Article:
: 2010  |  Volume : 8  |  Issue : 2  |  Page : 93--105

Stress and staff support strategies for international aid work

Penelope Curling1, Kathleen B Simmons2 
1 clinical psychologist who has worked in a range of community mental health and emergency response settings, in more than 30 countries around the world. Her work with refugees, torture survivors and ex-combatants led to her more recent focus on support for humanitarian staff. She is currently working for UNICEF as a Staff Counsellor
2 Masters of Public Health in Forced Migration & Health from Columbia University, is a returned United States Peace Corps volunteer who served in the People’s Republic of China

Correspondence Address:

This article will explore a variety of stressors affecting humanitarian aid workers operating in an increasingly challenging environment and review structures for aid worker support. It will summarise the findings of a workplace stress survey conducted in 2009 by a large international aid organisation and provide a comparative analysis with the 2003 stress survey carried out within the same organisation. The article presents the results of respondent self evaluations relating to key sources of stress in humanitarian aid work and includes an analysis of results by sub-group, comparing staff operating in humanitarian emergencies and those working in the relative safety and security of headquarters environments, male and female, and national and international staff. Finally, the article offers a review of the effectiveness of a range of organisational staff support strategies, including a peer helper programme.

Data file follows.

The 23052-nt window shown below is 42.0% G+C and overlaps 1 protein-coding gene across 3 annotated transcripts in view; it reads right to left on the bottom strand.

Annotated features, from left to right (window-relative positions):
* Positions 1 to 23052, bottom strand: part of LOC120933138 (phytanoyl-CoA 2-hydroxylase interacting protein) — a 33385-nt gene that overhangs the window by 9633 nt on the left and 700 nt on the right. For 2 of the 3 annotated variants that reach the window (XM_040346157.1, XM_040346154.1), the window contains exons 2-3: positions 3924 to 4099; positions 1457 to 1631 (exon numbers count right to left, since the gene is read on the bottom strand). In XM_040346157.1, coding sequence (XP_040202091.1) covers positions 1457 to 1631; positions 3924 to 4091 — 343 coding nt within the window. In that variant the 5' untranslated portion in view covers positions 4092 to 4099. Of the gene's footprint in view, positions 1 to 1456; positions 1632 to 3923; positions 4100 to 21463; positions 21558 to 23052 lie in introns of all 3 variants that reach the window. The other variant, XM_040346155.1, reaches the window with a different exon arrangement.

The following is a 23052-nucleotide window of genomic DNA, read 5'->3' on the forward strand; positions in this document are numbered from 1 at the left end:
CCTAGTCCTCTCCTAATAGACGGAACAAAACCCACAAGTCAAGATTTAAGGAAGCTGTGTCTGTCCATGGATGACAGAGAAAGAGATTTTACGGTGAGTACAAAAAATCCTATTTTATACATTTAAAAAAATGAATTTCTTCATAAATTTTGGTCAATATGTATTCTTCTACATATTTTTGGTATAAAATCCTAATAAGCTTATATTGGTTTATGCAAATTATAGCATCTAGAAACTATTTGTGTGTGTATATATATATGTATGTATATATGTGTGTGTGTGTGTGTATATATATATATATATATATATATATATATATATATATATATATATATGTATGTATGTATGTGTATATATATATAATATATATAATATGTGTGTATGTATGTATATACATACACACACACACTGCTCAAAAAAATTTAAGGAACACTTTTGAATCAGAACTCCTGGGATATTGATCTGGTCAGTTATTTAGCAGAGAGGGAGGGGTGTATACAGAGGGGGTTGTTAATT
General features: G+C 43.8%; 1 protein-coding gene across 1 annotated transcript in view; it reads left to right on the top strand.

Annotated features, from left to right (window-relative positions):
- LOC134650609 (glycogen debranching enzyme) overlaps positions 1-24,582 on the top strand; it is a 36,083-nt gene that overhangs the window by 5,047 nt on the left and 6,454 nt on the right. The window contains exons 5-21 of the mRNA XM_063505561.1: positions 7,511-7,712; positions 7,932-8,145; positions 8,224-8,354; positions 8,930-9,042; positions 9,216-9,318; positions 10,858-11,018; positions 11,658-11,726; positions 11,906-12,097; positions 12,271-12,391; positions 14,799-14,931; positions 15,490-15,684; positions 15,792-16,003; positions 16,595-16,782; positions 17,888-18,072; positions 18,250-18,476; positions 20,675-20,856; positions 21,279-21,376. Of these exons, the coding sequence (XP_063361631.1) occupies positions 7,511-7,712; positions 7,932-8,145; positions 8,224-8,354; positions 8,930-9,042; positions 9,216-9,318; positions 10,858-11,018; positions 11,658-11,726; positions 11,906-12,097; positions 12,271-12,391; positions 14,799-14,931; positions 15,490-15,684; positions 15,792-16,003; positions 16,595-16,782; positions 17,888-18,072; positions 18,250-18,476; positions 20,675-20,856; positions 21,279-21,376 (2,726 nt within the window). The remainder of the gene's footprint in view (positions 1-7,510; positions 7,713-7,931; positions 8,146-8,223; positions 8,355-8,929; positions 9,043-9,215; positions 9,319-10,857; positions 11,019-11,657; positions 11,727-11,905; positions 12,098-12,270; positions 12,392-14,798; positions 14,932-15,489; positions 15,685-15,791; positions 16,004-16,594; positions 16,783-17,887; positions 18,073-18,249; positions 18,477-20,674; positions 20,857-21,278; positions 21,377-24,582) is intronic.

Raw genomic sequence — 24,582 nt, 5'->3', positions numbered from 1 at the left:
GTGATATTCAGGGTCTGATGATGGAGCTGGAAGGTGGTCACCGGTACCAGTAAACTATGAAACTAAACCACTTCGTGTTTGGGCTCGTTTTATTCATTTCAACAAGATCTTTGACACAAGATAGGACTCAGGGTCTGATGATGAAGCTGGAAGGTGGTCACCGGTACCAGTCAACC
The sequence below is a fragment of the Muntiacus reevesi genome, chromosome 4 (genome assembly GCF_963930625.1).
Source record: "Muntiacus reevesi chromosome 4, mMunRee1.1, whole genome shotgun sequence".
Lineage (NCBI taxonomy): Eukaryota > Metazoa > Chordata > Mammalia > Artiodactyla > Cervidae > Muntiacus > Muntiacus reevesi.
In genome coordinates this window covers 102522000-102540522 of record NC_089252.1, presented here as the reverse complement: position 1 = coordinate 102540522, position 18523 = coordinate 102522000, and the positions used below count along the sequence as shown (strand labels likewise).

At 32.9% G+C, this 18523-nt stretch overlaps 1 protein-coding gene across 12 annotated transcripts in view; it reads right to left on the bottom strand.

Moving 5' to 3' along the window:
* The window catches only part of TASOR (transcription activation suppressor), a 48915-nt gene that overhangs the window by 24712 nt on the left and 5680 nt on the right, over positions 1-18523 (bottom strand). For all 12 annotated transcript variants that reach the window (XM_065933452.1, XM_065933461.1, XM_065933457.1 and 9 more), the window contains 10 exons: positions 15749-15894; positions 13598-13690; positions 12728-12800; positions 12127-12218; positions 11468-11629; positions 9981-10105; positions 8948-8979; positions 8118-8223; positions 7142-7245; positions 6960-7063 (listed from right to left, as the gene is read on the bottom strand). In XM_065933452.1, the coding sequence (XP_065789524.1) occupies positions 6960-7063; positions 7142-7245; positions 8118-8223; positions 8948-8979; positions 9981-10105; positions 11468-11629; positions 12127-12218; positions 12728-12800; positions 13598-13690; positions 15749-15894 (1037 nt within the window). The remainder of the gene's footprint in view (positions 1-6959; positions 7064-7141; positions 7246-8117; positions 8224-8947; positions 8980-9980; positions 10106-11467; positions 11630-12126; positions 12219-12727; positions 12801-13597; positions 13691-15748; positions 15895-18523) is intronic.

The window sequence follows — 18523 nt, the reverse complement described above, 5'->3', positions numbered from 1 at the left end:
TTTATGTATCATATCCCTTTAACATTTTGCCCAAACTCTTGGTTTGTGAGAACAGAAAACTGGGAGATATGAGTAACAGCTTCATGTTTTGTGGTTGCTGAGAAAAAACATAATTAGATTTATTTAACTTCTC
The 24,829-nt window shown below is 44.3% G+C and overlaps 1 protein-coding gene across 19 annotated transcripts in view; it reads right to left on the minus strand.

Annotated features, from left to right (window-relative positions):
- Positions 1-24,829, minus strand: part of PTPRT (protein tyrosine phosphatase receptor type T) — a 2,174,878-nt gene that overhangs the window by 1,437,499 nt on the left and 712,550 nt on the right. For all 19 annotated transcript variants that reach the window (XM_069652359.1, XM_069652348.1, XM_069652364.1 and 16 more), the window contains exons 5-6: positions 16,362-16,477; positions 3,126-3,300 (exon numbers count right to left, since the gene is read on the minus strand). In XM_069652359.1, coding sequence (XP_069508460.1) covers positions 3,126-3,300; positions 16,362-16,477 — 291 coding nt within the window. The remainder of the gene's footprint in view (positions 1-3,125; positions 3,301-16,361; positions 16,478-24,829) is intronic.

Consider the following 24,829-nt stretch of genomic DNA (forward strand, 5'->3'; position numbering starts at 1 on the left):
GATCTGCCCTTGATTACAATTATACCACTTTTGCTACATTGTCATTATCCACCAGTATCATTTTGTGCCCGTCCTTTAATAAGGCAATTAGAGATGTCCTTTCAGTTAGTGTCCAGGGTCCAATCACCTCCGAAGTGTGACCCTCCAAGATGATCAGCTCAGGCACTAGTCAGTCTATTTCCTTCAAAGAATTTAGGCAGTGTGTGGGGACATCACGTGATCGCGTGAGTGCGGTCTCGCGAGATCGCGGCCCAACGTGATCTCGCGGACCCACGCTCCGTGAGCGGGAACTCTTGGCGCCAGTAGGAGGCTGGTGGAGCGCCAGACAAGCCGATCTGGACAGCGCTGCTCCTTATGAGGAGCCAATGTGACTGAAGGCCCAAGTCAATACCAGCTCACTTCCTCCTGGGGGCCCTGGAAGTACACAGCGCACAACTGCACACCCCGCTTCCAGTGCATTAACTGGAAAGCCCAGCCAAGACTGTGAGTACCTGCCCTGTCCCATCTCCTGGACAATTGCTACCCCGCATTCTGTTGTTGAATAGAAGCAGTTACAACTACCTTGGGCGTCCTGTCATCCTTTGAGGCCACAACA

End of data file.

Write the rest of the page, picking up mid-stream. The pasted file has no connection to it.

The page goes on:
How to cite this article:
Curling P, Simmons KB. Stress and staff support strategies for international aid work.Intervention 2010;8:93-105

How to cite this URL:
Curling P, Simmons KB. Stress and staff support strategies for international aid work. Intervention [serial online] 2010 [cited 2023 Jun 5 ];8:93-105
Available from:;year=2010;volume=8;issue=2;spage=93;epage=105;aulast=Curling;type=0